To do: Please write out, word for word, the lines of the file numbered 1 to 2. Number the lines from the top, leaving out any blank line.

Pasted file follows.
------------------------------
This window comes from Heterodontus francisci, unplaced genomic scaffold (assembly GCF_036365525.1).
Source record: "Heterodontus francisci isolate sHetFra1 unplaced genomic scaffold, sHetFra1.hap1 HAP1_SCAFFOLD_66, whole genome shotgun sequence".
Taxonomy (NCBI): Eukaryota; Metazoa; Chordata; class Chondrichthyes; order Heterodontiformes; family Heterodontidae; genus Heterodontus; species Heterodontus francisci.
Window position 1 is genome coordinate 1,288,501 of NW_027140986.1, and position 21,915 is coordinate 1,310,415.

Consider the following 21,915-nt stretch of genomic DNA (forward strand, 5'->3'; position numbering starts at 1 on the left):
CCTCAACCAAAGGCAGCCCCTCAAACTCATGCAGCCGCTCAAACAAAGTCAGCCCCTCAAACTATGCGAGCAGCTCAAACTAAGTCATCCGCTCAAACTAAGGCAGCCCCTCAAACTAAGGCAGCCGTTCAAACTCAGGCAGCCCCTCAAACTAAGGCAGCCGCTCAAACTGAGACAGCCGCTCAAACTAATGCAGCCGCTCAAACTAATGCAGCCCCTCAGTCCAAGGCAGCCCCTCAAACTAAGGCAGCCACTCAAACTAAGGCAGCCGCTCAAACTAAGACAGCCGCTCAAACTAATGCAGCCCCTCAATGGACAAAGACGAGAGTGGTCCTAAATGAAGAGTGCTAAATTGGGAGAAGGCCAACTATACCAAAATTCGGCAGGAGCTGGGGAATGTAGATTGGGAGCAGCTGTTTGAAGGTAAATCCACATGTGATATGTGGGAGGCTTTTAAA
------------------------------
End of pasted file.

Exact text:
This window comes from Heterodontus francisci, unplaced genomic scaffold (assembly GCF_036365525.1).
Source record: "Heterodontus francisci isolate sHetFra1 unplaced genomic scaffold, sHetFra1.hap1 HAP1_SCAFFOLD_66, whole genome shotgun sequence".